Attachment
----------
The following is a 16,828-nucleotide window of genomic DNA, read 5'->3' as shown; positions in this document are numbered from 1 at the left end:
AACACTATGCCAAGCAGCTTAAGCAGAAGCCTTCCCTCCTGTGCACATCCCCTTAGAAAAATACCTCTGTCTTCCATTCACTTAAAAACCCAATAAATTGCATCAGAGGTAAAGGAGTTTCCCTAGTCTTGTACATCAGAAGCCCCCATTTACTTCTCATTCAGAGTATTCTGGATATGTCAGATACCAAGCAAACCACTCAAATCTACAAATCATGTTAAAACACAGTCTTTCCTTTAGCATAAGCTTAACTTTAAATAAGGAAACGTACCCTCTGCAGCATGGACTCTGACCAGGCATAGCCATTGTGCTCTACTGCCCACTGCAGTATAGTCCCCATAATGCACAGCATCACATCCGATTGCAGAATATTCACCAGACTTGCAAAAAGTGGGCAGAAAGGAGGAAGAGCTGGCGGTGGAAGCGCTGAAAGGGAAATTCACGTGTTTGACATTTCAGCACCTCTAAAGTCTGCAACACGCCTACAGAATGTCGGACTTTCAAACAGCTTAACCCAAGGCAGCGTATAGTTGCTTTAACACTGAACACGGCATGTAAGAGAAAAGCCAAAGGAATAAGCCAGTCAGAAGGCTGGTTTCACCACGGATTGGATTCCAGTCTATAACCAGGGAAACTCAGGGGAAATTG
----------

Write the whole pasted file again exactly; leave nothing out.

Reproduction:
The following is a 16,828-nucleotide window of genomic DNA, read 5'->3' as shown; positions in this document are numbered from 1 at the left end:
AACACTATGCCAAGCAGCTTAAGCAGAAGCCTTCCCTCCTGTGCACATCCCCTTAGAAAAATACCTCTGTCTTCCATTCACTTAAAAACCCAATAAATTGCATCAGAGGTAAAGGAGTTTCCCTAGTCTTGTACATCAGAAGCCCCCATTTACTTCTCATTCAGAGTATTCTGGATATGTCAGATACCAAGCAAACCACTCAAATCTACAAATCATGTTAAAACACAGTCTTTCCTTTAGCATAAGCTTAACTTTAAATAAGGAAACGTACCCTCTGCAGCATGGACTCTGACCAGGCATAGCCATTGTGCTCTACTGCCCACTGCAGTATAGTCCCCATAATGCACAGCATCACATCCGATTGCAGAATATTCACCAGACTTGCAAAAAGTGGGCAGAAAGGAGGAAGAGCTGGCGGTGGAAGCGCTGAAAGGGAAATTCACGTGTTTGACATTTCAGCACCTCTAAAGTCTGCAACACGCCTACAGAATGTCGGACTTTCAAACAGCTTAACCCAAGGCAGCGTATAGTTGCTTTAACACTGAACACGGCATGTAAGAGAAAAGCCAAAGGAATAAGCCAGTCAGAAGGCTGGTTTCACCACGGATTGGATTCCAGTCTATAACCAGGGAAACTCAGGGGAAATTG